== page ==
Alerting about possible risks vs. blocking risky choices: A quantitative model and its empirical evaluation

Joachim Meyer, Omer Dembinsky, Tal Raviv

Research output: Contribution to journalArticlepeer-review


Alerting users about possible threats or blocking users’ ability to perform potentially dangerous actions are two common ways to protect systems from the adverse effects of threats, such as malicious email attachments, fraudulent requests, or system malfunctions. We present a normative model of the effects of alerting and blocking on the value of the outcomes, on measures of risk-taking, and on the number of successful attacks. We compared warning and blocking systems and binary- and likelihood-alarm systems as a function of properties of the threats and the security system. We also compared model predictions to actual user behavior, as measured in a controlled experiment. The experimental results were generally in line with the normative model. However, the model predicted that the outcomes from blocking would always be worse or equal to those from warnings. The experiment, however, showed that blocking may have an advantage over warnings, because it leads to fewer undetected events (as predicted by the model), without significantly lowering the mean value of outcomes (the model predicts a lower value). We discuss practical implications regarding the use of blocking and alerting and the more general value of combining optimal decision models and empirical experiments for determining system designs.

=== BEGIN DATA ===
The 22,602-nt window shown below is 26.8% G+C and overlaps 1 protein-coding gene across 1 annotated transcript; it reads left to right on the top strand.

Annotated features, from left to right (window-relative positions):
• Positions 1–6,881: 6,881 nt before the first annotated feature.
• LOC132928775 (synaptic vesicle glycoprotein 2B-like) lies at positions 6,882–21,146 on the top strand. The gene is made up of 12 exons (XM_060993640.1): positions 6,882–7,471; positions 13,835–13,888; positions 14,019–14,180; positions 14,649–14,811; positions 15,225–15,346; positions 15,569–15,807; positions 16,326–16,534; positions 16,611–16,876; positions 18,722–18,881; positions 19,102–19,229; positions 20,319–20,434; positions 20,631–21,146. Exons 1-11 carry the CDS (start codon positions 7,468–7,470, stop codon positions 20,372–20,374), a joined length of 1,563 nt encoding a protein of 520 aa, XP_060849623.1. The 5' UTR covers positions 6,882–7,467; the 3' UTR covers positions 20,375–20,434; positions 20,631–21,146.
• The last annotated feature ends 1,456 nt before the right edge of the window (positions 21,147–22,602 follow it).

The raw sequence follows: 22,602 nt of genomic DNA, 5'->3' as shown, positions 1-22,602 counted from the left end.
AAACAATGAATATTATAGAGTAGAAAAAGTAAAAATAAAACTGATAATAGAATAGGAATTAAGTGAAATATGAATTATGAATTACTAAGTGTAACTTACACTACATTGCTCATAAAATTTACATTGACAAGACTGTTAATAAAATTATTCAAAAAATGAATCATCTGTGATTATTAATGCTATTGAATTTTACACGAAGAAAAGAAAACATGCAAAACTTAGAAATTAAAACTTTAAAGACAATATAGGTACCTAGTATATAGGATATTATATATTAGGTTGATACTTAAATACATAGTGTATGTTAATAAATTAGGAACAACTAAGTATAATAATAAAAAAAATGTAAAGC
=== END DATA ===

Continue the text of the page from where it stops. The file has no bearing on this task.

Original languageEnglish
Article number101944
JournalComputers and Security
StatePublished - 1 Oct 2020
Externally publishedYes


  • Alarms
  • Alerts
  • Behavioral validation
  • Blocking
  • Cyber security
  • Decision making
  • Optimal behavior modeling
  • Signal detection theory
  • Warnings

ASJC Scopus subject areas

  • Computer Science (all)
  • Law


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